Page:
FLOWERS WILT. Candles melt. Pastel portraits blur in the wind and the rain and the tears. Memories last. Some memories outlast granite. On Jackie Robinson's tombstone it says, "A life is not important except in the impact it has on other lives. " Hank Gathers died at 23 on the basketball court at Loyola Marymount 20 years ago today. Caught an alley-oop pass and slam-dunked the basketball so hard and so swiftly it's a wonder it didn't set the net on fire. Hand-slapped the teammate who threw the pass, patted his backside, started upcourt to apply defensive pressure because that's the way the Lions played, like "gasoline on fire," said one awed coach.
NEWS
November 19, 1987 | From Inquirer Wire Services
On the eve of today's Great American Smokeout, two studies released yesterday reported that smoking and exposure to cigarette smoke increases the danger of heart attacks and heart disease among women and boys. According to the Nurses Health Study, smoking causes about half of all heart attacks among young and middle-aged women, and even three or four cigarettes a day sharply increase the risk. Until a few years ago, many experts believed that cigarettes did not contribute to heart disease in women.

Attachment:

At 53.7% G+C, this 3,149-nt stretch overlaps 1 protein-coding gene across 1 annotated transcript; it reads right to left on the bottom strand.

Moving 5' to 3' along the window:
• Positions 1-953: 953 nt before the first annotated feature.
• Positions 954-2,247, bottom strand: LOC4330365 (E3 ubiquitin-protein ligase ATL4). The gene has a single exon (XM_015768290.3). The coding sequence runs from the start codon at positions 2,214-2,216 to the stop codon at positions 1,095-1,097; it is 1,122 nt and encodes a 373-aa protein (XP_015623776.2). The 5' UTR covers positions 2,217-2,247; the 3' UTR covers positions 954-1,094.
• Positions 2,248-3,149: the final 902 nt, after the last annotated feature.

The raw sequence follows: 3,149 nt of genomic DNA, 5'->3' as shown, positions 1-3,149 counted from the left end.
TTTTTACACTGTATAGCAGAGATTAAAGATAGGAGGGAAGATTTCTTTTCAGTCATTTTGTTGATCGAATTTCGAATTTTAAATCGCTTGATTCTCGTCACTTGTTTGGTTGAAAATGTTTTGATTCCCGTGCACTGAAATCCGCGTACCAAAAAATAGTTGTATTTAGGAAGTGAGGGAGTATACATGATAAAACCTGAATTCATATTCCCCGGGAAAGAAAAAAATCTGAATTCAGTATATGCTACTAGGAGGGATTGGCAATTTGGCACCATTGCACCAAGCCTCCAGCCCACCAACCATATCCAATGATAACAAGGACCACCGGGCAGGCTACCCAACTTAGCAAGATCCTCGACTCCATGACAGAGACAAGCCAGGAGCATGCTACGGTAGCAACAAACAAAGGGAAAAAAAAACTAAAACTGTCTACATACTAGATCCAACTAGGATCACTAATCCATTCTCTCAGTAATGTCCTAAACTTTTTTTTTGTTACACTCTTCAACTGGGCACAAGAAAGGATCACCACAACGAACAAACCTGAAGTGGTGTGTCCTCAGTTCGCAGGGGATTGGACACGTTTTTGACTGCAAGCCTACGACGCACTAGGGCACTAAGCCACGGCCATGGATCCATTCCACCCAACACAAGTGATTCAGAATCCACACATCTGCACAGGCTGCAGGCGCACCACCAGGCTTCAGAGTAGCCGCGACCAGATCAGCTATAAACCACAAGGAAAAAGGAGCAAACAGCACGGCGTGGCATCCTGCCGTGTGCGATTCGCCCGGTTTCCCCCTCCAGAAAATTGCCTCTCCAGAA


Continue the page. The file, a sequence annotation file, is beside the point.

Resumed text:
NEWS
December 12, 2013 | By Alfred Lubrano, Inquirer Staff Writer
The scenes are too common for comfort: A mother grabs her daughter's arm roughly on the bus. A father at a Wawa growls coarsely into his son's ear. Not legally defined as child abuse, it's known as harsh or authoritarian parenting. Regardless of race or income level, mothers and fathers everywhere are capable of it. But low-income parents who struggle with stresses from overwhelming issues such as hunger, or lack of a job or adequate housing, seem to engage in harsh parenting more often, researchers have concluded.
NEWS
January 18, 1995 | by Mary Flannery, Daily News Staff Writer
Breast cancer. That we know about. From the pink ribbons pinned on jacket lapels to the graphic photographs of defiant, one-breasted women to the next-door neighbor who's wearing a bandanna on her balding head, we are all too familiar with the ravages of this killer of women. But as much as we know about breast cancer, that's how little we know about heart disease, the No. 1 killer of American women: We aren't aware that one in nine women ages 45 to 64 have some form of heart disease.